The Battle for War and Peace

Kaitlin Dryburgh

The war in Ukraine carries on with devastating effects, thousands have died in Ukraine as a result of the conflict and many have suffered else where in the world due to food insecurity brought on by the conflict. As the rockets continue to pound into Kyiv, Ukraine continues to keep hold of their capital and even report to have taken back about 20km territory around the Eastern city of Bakhmut. Zelensky continues to tour and visit European countries, pleading with both them and their USA ally for more support in their fight for freedom. Although support in allied countries such as the USA is starting to decline, especially among citizens, it doesn’t look likely that an effort to deescalate and mediate between the two warring countries will be the next step for Ukraine’s supporters. Especially when you consider USA’s constant efforts to escalate tensions between themselves and Russia. Once was the USA’s global power so encompassing they would have been the nation to broker peace, or at least it would have been the global West to step in and negotiate peace between Ukraine and Russia. Yet the Ukraine war has once again solidified China’s global role as the new peace-loving nation on the block, much to the distain of USA.

An on-going informal diplomatic rivalry has emerged between the two countries, which in recent years has put China on top. Since the Russian invasion in 2022 China has formally maintained its neutrality in the Ukraine War, however they have come under considerable scrutiny from others as many claim China has been too chummy with Russia to be considered fully neutral. Yet for some their neutrality has been a welcomed surprise. Their stance on the Ukraine War is but another step in their strategy in a number of foreign policy initiatives to become a global peacekeeper. But, at what price?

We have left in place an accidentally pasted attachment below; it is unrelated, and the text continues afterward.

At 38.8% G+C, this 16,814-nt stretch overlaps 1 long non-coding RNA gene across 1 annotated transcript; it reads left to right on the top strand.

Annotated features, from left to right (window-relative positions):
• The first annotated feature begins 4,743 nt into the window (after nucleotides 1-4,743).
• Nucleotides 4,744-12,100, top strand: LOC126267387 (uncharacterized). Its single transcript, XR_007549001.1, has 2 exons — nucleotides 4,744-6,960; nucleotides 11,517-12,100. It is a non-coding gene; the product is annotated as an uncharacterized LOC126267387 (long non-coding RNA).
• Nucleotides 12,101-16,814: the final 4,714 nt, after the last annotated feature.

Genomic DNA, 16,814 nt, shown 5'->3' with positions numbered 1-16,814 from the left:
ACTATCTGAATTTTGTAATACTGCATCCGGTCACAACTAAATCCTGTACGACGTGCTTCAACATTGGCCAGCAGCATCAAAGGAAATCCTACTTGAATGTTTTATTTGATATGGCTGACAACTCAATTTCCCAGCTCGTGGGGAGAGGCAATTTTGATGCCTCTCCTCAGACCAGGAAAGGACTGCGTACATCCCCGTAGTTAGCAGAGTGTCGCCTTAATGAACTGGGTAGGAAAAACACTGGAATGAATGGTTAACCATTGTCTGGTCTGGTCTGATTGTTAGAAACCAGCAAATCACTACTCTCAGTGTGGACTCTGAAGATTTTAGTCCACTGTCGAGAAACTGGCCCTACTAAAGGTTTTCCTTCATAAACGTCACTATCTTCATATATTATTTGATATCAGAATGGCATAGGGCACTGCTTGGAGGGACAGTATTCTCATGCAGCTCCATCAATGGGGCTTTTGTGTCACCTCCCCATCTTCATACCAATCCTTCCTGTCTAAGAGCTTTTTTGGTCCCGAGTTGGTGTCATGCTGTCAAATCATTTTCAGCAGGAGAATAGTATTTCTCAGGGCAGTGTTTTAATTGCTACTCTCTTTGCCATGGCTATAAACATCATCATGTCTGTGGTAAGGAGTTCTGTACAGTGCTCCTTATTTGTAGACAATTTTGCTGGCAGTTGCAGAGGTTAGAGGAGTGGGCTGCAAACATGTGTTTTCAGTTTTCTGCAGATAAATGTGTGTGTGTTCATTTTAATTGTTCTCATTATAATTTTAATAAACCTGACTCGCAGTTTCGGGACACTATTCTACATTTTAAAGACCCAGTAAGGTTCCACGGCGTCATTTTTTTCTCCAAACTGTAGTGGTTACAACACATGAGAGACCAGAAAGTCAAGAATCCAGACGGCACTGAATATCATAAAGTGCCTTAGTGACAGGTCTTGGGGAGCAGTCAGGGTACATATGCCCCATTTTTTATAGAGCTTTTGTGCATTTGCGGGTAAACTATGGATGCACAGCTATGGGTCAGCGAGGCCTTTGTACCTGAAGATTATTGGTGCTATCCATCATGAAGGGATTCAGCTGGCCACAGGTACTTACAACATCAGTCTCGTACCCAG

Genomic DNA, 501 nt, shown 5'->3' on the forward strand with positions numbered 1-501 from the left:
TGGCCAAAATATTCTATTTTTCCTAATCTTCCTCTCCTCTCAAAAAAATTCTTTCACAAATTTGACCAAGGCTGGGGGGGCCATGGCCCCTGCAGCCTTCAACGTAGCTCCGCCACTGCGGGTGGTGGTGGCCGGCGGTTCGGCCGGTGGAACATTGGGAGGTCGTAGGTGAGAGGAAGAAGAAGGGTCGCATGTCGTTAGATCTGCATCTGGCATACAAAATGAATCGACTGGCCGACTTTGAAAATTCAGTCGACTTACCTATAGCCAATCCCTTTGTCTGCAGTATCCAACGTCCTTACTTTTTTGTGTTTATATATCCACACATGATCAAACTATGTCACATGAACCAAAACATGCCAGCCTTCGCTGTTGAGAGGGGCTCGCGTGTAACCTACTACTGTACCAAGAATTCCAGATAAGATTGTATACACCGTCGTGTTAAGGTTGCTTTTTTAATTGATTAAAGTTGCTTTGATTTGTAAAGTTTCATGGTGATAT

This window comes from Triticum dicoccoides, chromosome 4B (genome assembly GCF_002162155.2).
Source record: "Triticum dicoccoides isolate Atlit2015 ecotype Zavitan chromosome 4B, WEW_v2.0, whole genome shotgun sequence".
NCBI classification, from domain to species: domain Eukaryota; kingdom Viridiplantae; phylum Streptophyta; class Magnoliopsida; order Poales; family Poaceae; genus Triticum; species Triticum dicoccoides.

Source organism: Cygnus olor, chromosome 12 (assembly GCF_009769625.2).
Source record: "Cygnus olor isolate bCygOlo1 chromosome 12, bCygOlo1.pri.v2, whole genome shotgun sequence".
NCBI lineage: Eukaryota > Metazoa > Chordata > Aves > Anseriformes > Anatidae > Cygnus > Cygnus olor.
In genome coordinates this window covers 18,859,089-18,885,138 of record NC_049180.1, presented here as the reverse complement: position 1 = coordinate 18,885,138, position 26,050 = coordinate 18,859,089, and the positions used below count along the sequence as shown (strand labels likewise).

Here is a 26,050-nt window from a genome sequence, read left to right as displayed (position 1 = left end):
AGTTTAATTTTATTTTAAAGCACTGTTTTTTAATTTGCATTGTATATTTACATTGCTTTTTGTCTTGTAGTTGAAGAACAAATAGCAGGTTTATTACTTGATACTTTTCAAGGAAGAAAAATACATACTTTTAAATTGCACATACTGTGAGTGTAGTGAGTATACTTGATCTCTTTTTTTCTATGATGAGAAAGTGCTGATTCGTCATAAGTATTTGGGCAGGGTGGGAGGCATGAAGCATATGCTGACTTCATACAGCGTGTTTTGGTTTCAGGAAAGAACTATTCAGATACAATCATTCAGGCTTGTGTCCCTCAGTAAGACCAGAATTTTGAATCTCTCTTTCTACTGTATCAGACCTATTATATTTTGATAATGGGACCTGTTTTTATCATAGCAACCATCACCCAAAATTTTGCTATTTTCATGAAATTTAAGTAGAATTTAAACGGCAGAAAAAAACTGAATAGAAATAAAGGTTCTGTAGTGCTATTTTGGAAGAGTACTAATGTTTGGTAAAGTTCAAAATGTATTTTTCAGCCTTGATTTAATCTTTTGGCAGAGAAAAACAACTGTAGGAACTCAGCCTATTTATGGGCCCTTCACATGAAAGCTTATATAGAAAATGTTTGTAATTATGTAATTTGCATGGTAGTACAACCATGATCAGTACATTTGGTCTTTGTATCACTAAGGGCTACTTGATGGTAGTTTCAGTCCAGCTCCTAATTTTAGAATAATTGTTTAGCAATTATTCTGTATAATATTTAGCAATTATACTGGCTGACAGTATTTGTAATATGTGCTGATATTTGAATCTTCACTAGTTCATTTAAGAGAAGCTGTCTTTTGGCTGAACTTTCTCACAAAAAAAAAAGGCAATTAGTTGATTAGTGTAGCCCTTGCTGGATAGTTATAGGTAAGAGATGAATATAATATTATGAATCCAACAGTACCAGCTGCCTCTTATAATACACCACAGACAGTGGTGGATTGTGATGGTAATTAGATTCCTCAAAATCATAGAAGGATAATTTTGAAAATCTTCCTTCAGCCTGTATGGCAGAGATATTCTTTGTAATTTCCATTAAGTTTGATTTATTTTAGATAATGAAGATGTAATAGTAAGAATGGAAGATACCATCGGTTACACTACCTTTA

This is in no way a new approach for China, their peace strategy has been in play as far back as the 50’s when they began to formally announce that as their country moves forward they’re going to prioritise development and peace. Since the 90’s China has dispatched more than 50,000 peacekeepers to nearly 30 UN peacekeeping missions. National foreign policy and reflected this over the years as priorities shifted towards investment in foreign infrastructure and peace keeping deals, and the world began to take notice of China’s continuing influence in foreign policy. It may have been a long slog in China’s plan to become viewed as a viable option for peacekeeping mediators but it looks like they’ve made it. However, perhaps just as important as their image of global peace keepers is their perception as being the alternative option to the US.